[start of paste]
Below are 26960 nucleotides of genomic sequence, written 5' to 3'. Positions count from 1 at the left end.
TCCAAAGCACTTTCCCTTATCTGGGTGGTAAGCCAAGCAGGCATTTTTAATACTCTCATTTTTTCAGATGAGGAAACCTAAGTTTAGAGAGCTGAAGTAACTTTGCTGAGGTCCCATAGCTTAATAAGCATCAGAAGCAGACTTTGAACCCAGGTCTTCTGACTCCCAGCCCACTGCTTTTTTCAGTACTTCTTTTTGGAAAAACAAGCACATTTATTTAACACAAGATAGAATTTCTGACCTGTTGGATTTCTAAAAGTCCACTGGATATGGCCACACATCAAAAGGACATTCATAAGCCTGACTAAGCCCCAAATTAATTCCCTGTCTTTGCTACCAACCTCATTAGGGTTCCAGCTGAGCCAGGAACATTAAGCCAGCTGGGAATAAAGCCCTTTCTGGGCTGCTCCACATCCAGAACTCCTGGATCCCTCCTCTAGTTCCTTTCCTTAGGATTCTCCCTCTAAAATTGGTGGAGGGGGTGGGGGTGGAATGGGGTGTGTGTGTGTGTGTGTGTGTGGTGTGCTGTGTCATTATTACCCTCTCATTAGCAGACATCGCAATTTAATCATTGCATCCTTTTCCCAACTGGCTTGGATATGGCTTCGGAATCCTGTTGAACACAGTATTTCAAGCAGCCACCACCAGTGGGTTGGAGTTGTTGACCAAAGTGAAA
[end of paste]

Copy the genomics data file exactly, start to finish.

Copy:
Below are 26960 nucleotides of genomic sequence, written 5' to 3'. Positions count from 1 at the left end.
TCCAAAGCACTTTCCCTTATCTGGGTGGTAAGCCAAGCAGGCATTTTTAATACTCTCATTTTTTCAGATGAGGAAACCTAAGTTTAGAGAGCTGAAGTAACTTTGCTGAGGTCCCATAGCTTAATAAGCATCAGAAGCAGACTTTGAACCCAGGTCTTCTGACTCCCAGCCCACTGCTTTTTTCAGTACTTCTTTTTGGAAAAACAAGCACATTTATTTAACACAAGATAGAATTTCTGACCTGTTGGATTTCTAAAAGTCCACTGGATATGGCCACACATCAAAAGGACATTCATAAGCCTGACTAAGCCCCAAATTAATTCCCTGTCTTTGCTACCAACCTCATTAGGGTTCCAGCTGAGCCAGGAACATTAAGCCAGCTGGGAATAAAGCCCTTTCTGGGCTGCTCCACATCCAGAACTCCTGGATCCCTCCTCTAGTTCCTTTCCTTAGGATTCTCCCTCTAAAATTGGTGGAGGGGGTGGGGGTGGAATGGGGTGTGTGTGTGTGTGTGTGTGTGGTGTGCTGTGTCATTATTACCCTCTCATTAGCAGACATCGCAATTTAATCATTGCATCCTTTTCCCAACTGGCTTGGATATGGCTTCGGAATCCTGTTGAACACAGTATTTCAAGCAGCCACCACCAGTGGGTTGGAGTTGTTGACCAAAGTGAAA